That approach is best used where there are a sufficient number of drugs that have been successfully developed already by a company to demonstrate that future drug approvals have at least some level of probability. Biogen, however, is essentially a one-trick pony at the time being. Behind the strong flaghsip product Avonex there are numerous drugs in the research pipeline, but there is little assurance in the historical record that any one drug will make it big, or ever make it at all.
Shares of Biogen are still up over 50% for the year despite the fact that future cash flows now appear somewhat more iffy than they might have appeared at the beginning of the year. Potential investors who are thinking about whether Biogen is currently at an attractive price may wish to keep that in mind when attempting to value the company today.
Inktomi Sales Out of Sight
Richard McCaffery (TMF Gibson)
Internet search engine software company Inktomi (Nasdaq: INKT) reported a net loss of $4.9 million, or $0.09 per share, compared to a loss of $0.18 per share a year ago for its fiscal fourth quarter. The results, which beat analysts' estimates by a penny per share, were driven by growth of new customers, expanding relationships with existing customers, and entry into new markets.
For the fiscal year, the San Jose, California company reported a net loss of $0.48 per share compared to $0.63 per share a year ago. Analysts had expected a loss of $0.46 per share, according to IBES International.
For the quarter, the number of search engine queries the company handled jumped 20% to 2.9 billion, up from 2.4 billion in the third quarter and 1.35 billion a year ago. Sales grew 217% to $26.2 million, up from $8.3 million a year ago, as sales of the company's search engine and Traffic Server networking product were especially robust. Sequentially, sales grew 34%.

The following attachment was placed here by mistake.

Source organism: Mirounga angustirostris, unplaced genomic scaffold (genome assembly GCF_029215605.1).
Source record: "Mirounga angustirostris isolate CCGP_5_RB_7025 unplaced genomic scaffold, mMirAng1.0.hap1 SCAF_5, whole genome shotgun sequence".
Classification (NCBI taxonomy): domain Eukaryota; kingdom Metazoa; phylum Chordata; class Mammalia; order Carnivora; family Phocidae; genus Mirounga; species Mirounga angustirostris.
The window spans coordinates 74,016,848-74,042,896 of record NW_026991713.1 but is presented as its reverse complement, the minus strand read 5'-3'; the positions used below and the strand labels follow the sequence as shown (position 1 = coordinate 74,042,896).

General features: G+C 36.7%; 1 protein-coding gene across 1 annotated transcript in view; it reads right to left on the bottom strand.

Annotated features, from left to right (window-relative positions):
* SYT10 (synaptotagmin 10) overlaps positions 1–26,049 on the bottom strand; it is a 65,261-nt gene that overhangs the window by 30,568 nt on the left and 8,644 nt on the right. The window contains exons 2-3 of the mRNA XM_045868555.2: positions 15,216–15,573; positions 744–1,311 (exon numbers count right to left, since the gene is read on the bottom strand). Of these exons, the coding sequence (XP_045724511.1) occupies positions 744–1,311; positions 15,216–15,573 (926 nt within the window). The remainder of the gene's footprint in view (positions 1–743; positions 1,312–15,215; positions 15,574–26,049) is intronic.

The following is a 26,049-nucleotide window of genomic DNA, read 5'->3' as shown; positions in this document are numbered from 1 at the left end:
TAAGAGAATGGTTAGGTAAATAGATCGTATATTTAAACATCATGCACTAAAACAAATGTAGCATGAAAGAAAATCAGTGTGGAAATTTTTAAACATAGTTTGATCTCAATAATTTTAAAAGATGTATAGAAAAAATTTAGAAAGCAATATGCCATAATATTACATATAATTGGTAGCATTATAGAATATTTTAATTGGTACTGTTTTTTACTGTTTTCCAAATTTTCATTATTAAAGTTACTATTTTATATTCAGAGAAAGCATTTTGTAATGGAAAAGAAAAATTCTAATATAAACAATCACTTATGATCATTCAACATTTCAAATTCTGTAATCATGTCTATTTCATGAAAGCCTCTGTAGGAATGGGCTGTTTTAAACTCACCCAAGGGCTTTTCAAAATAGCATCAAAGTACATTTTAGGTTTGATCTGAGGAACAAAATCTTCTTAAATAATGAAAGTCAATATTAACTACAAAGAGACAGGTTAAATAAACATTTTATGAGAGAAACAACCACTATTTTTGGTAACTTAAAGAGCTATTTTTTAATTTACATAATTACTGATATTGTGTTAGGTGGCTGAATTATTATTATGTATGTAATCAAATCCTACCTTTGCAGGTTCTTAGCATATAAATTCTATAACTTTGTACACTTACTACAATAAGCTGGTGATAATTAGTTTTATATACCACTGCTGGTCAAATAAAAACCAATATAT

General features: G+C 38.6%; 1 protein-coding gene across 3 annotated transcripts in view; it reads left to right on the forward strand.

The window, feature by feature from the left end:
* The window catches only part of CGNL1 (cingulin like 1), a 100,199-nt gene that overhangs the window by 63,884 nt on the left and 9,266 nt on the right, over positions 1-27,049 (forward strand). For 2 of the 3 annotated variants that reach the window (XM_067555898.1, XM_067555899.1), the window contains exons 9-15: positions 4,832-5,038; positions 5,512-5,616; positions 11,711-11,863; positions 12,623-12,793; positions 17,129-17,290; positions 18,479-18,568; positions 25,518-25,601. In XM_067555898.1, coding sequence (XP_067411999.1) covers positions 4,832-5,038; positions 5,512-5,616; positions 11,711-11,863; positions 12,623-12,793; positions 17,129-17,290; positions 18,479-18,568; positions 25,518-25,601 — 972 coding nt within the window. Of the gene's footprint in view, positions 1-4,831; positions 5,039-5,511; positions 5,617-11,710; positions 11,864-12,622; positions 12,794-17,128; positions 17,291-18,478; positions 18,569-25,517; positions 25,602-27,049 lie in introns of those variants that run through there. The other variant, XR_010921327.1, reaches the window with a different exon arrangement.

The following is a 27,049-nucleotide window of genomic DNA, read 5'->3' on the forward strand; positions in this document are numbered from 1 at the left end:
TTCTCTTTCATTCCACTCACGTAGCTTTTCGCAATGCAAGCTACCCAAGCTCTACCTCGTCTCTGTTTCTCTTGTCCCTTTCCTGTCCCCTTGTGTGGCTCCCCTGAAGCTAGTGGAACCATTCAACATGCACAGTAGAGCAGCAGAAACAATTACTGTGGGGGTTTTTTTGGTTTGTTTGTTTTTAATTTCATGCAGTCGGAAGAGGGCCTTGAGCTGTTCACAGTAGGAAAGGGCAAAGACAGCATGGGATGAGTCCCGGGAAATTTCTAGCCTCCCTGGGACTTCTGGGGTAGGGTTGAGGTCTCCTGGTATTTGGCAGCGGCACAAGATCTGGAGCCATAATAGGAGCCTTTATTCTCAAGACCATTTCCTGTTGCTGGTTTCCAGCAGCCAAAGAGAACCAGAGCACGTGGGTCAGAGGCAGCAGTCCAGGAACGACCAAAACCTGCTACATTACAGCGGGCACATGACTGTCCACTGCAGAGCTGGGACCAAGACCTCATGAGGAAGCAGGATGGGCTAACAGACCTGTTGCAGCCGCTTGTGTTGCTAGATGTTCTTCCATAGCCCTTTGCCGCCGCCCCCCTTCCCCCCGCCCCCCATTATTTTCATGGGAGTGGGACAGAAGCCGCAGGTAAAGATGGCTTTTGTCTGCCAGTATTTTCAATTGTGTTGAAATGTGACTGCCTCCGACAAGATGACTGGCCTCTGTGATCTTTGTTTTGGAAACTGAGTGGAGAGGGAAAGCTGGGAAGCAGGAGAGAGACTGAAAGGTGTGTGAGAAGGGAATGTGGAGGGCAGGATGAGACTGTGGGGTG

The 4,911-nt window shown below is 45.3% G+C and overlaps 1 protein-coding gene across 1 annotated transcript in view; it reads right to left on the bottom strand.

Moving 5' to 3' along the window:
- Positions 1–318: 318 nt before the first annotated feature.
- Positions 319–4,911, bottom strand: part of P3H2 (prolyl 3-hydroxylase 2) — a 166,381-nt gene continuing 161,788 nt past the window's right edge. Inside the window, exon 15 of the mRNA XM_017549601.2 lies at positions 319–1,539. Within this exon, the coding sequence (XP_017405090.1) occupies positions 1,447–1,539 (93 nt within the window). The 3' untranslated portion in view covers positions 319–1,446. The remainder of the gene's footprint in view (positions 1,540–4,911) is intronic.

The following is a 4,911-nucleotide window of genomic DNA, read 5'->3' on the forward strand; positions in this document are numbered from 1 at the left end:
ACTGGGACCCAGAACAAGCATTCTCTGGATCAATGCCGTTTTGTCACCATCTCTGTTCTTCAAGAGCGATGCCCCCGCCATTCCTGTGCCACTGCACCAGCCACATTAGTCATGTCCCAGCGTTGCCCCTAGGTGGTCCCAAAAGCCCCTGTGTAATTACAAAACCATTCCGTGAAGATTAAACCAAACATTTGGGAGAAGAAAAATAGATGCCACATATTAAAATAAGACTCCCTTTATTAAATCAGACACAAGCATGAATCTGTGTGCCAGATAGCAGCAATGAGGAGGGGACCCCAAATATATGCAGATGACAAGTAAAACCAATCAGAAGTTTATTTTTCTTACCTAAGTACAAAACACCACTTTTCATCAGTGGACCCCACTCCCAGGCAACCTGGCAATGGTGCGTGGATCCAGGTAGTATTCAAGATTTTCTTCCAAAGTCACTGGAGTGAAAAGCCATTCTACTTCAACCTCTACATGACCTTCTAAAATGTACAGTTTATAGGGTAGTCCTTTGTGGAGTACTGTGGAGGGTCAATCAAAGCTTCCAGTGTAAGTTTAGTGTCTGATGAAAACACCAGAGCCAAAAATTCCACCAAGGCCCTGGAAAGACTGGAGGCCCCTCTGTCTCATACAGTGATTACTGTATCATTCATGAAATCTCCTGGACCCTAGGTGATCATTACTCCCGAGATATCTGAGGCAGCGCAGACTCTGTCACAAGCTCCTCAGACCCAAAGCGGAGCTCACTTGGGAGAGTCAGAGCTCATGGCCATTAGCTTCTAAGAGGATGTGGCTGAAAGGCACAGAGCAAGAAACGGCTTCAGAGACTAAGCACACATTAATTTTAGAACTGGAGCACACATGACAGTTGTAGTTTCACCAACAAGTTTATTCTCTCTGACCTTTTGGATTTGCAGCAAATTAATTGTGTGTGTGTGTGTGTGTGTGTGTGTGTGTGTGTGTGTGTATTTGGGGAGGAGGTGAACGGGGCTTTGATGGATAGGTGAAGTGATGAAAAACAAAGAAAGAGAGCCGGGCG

Momentum sure isn't a problem for Inktomi. The company's customer list reads like a who's who of fast-moving companies: AOL (NYSE: AOL), Cisco (Nasdaq: CSCO), Intel (Nasdaq: INTC), Microsoft (Nasdaq: MSFT), Sun Microsystems (Nasdaq: SUNW). In the latest quarter, the company expanded its relationships with AOL, Excite@Home (Nasdaq: ATHM), and Microsoft.
But the stock sunk 15% to $104 1/16 this morning when Merrill Lynch (NYSE: MER) Internet analyst Henry Blodget downgraded the stock to 'neutral' from 'accumulate.' Blodget expects the company to report much wider than expected losses next year as it increases spending to spur growth. A company official said the losses are in line with expectations, and noted that it has actually reduced net losses for the last six quarters.
This kind of volatility shouldn't surprise Inktomi investors. For the year, the stock (adjusted for a split) has ranged from a low of $37 15/16 to a high of $159 1/8, with plenty of hills and valleys in between.
There's nothing wrong with a young company spending money to spur growth. After all, first movers have to quickly grab market and set up barriers to competition to stake a claim. Profitability, they argue, should be put on the backburner to stave off rivals from climbing faster. Amazon.com (Nasdaq: AMZN), the biggest name in e-commmerce, has used this strategy well to firmly establish its position as the Web's leading retailer.